- Dolor Moralde pictured with one of her children
Romeo Rosello, 61, from Bantayan Island, also received one of the kits.
He said: “We’ve seen typhoons before but nothing as strong as this. We all thought we were going to die.
“The hygiene and water kits are a big help to us.
“We lost most of our things and don’t have money to go to the market to buy anything so everything is useful.
“There’s nothing that’s not useful. We need it all.”
Dinner raised cash for victims
MORE than £6,500 has been raised for victims of the typhoon by Oxford student fundraisers.
The Oxford Philippines Society organised and hosted a charity dinner last month at Oriel College which was attended by 138 people.
The money raised will now the money will be handed over to the Disasters Emergency Committee.
OPS president Oleri Galope said the charity fundraiser had been a success. It started with a champagne reception at the historic college’s Champneys's Room, accompanied by a performance by a cellist from the Oxford University Philharmonia.
- A survivor walks past debris left by Typhoon Haiyan
That was then followed by a three-course dinner at the Oriel College Dining Hall, where Oxford vocal group The Beatroots performed over dessert.
Third year University of Oxford law student Mr Galope said: “The event has been a great success, with great help from Oriel College, University of Oxford, and our different sponsors.
“The Oxford Philippines Society spent nothing and all the money raised will go to the Disasters Emergency Committee.”
The 21-year-old added: “We had 10 days to prepare and it has been hard work, but we couldn’t stay at Oxford and do nothing.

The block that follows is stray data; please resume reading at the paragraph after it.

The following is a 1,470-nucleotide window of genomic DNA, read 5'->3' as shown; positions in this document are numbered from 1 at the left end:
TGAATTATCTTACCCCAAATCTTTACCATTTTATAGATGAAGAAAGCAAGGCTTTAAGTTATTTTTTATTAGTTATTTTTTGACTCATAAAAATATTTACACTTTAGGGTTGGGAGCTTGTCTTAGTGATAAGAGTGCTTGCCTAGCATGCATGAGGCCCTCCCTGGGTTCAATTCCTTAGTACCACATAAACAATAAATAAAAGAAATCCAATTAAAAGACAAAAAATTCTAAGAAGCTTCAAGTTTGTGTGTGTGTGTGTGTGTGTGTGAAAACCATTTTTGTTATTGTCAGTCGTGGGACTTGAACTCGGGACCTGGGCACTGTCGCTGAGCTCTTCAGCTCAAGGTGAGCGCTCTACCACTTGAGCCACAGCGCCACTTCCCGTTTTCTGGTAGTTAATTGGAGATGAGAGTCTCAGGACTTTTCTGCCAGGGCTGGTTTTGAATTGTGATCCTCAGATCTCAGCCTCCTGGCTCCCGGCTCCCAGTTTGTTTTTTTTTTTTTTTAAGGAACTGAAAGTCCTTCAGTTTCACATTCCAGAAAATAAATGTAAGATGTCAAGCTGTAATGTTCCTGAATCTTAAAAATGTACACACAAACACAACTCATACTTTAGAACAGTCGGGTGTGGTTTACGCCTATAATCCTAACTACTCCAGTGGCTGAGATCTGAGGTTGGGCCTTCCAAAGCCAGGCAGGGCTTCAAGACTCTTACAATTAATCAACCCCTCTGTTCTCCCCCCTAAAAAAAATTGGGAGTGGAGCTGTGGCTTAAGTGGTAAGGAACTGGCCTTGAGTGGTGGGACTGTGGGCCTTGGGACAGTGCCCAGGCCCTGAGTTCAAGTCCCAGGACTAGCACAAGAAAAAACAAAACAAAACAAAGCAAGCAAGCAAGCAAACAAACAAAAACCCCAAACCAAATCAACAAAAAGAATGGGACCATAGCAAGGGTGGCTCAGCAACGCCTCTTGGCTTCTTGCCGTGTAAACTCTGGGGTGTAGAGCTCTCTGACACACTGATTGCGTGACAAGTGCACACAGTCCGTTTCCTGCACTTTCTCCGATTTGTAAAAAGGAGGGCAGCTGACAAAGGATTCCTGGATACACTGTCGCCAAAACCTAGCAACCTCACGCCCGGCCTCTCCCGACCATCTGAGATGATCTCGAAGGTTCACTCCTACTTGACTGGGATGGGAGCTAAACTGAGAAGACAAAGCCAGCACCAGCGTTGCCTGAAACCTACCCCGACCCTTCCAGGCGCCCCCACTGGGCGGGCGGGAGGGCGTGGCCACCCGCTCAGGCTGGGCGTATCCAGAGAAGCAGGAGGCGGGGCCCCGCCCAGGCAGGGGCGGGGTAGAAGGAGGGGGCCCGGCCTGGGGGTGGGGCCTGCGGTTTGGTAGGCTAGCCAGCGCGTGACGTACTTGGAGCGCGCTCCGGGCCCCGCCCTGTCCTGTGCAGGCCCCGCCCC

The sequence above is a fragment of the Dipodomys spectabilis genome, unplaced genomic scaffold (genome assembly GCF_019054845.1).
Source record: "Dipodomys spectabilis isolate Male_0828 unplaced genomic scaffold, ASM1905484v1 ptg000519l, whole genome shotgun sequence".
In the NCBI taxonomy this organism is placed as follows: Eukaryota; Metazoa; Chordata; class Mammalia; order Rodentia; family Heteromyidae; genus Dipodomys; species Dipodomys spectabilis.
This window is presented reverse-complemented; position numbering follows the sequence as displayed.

- RAF ground crew unload emergency supplies
“Although we are students, and we are away from our home country, we felt the need to contribute in any way we can no matter how small the contribution is.
“This dinner shows the contributions that Filipinos and non-Filipino students alike are doing in Oxford to help our countrymen.
“I also hope that it can serve as an inspiration to other students, that even with little time, they can make a contribution to our country.”
- Oxford Philippines Society president Oleri Galope
The charity dinner was attended by students from different University of Oxford colleges and also representatives of the Philippine Embassy, including the Philippine Consul General Senen Mangalile and the Acting Ambassador of the Philippines to the UK, Maria Fe Pangilinan.
ROYAL Air Force crews will be returning to Oxfordshire this week after helping to distribute aid around the disaster-struck islands.
One crew from RAF Brize Norton last month appeared in the Oxford Mail after helping to save the lives of two helicopter pilots who had crashed into the sea in the Philippines while delivering aid.
The RAF Hercules received a distress call from pilots who had crashed into harbour waters and organised rescue efforts.
The RAF has been taking supplies – including shelters and water purification equipment – to islands worst-hit.
- Aid arriving on a RAF transporter
Last month the Oxford Mail reported how Oxfordshire crews were working around the clock to deliver supplies to areas worst hit by the severe tropical storm.
The base also sent RAF C-17 Globemaster aircraft to transport heavy goods to the islands.